Getting back up to speed

We'll all be a bit rusty when ringing restarts – physically, but also mentally. Improvement will come with practice, but you can accelerate that improvement by doing some homework and practice at home beforehand:

  • Improving your listening skills
  • Revising ringing theory and methods
  • Developing your ropesight
  • Reminding yourself about good bell handling

On this page, practice using a ringing simulator is referring to using the simulator software on you home computer, not in the tower with a tied bell or dumbbell, although you might be able to do that when ringing resumes.

Listening skills

Improving your listening skills is definitely something you can do at home. Decoupling and practising the two foundation skills of listening and bell control will translate into better striking in the tower. There are some excellent resources available to help you:

  • The Tadhill resources are great, but they come with a health warning – the activities can be highly addictive!
  • Come on! Listen to it! is a Whiting Society book and DVD combination, designed to assist both the beginner or more experienced ringer facing the challenge of picking out their own bell in change ringing.
  • The Central Council has its own Listening to Ringing CD which contains samples of almost perfect ringing with controlled errors designed to develop your listening skills.

Improving your listening skills seems to have been a popular webinar topic during lockdown. These YouTube videos talk you through some graded listening exercises, as well as how to use the Tadhill resources.

Listening skills

Towards better striking

Tadhill resources

Using a ringing simulator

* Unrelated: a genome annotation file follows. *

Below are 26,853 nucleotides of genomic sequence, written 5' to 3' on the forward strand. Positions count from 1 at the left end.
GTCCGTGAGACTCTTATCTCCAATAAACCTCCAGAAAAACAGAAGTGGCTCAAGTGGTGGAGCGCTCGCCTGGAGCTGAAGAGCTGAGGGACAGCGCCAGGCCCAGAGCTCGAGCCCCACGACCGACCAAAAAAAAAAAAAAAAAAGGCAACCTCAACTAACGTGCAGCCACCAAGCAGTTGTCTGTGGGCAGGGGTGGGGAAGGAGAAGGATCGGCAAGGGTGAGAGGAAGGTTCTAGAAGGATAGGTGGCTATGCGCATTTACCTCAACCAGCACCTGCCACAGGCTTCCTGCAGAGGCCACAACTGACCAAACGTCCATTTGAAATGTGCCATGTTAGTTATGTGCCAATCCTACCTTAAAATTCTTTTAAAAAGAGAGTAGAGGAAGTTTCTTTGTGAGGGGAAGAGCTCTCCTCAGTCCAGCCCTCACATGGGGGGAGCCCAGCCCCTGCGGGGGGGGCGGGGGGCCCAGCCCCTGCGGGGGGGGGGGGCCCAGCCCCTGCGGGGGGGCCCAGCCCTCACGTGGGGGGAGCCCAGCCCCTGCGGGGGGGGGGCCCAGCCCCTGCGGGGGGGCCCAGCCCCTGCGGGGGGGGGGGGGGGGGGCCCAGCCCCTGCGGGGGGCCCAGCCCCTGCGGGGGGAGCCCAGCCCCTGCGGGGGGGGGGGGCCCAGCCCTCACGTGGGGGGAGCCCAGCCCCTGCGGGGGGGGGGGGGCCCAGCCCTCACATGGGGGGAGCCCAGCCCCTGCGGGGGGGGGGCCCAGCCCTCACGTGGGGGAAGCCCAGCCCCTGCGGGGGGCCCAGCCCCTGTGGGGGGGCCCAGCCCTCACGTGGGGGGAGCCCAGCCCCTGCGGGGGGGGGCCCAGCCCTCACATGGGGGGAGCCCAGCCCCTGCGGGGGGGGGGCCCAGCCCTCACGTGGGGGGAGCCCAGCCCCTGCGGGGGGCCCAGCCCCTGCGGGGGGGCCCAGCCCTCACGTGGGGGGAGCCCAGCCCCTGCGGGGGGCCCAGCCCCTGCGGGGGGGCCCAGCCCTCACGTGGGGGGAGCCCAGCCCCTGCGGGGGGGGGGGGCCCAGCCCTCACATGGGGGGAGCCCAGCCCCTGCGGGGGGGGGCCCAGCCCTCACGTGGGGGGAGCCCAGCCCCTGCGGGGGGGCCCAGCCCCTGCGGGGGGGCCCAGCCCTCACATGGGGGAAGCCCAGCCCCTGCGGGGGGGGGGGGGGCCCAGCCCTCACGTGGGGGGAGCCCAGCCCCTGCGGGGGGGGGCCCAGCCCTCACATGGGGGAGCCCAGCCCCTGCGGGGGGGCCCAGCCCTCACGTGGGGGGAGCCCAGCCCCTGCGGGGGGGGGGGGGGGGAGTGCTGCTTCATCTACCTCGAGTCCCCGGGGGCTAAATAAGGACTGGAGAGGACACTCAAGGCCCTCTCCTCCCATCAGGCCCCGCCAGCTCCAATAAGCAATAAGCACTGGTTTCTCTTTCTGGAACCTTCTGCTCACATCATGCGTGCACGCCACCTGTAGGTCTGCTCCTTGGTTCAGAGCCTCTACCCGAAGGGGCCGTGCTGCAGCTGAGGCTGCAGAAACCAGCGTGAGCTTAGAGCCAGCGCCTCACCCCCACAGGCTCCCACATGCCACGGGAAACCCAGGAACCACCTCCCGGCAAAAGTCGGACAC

If you have bought one of the online ringing simulators, here's a series of short videos explaining how to use them to improve your listening and striking.

Help, I can't hear my bell!

Covering by listening

How accurate is my striking

Ringing theory

Revising the basics

If you were at the foundation skills or early method ringing stage before the pandemic, then now might be a good time to revise some ringing theory. The more secure you are in the theory the more brain space you will have to fine-tune your bell control when you get back into the tower.

  • The ART online learning portal has an expanding list of courses, including one all about call changes. It will give you a good all round knowledge of everything to do with call changes, from understanding what they are, to ringing and calling them.
  • If you like to learn by reading, then A Ringer's Guide to Learning the Ropes might be for you. It's a step-by-step guide, taking you from bell handling to ringing Plain Bob Minor inside, following the Learning the Ropes learning scheme.

Other publications and online resources can be found by searching the Internet.

Revising methods

If you'd just started learning methods when ringing stopped, then you might need to take some time to remind yourself of them. Technology can help, letting you test your learning before ringing it, using either your smartphone or one of the ringing simulator software packages.


You'd think that ropesight could only be developed in the tower, however you can develop ropesight skills at home too. Here's how:

  • Develop your ropesight skills at home – using a ringing simulator Chris de Cordova explains how or watch this short YouTube video.
  • From rounds to ropesighta book and DVD combination intended for those new to change ringing, it aims to teach ropesight in easy stages. The DVD contains over 110 minutes of video, split between numerous explanatory scenes and a lot of exercises for the ringer.

Bell handling

Bell control can only be learnt in the tower, however there are resources available to remind you of what good ringing looks like and the ways that it can go wrong.

  • A Ringer's Guide to Learning the Ropes is a step-by-step guide for ringers, from bell handling through to ringing Plain Bob Minor inside.
  • The Raising and Lowering DVD covers the theory and practice from raising and lowering a single bell in peal through to leading up and down.
  • The Bell Handling DVD covers some of the theory of learning a skilled activity, gives examples of proficient bell handling, demonstrates many of the common handling problems learners have and explains how to correct them.

There are also a number of YouTube videos explaining and demonstrating various aspects of ringing a bell.

How to ring big bells

Handstroke grip and pull

Chiming a bell

Ringing a bell up

Ringing a bell down

Ringing up in peal


For those of you missing ringing, a number of ringing societies have been organising and recording webinars on a wide range of ringing-related subjects. Why not have a look and see if there's something of interest?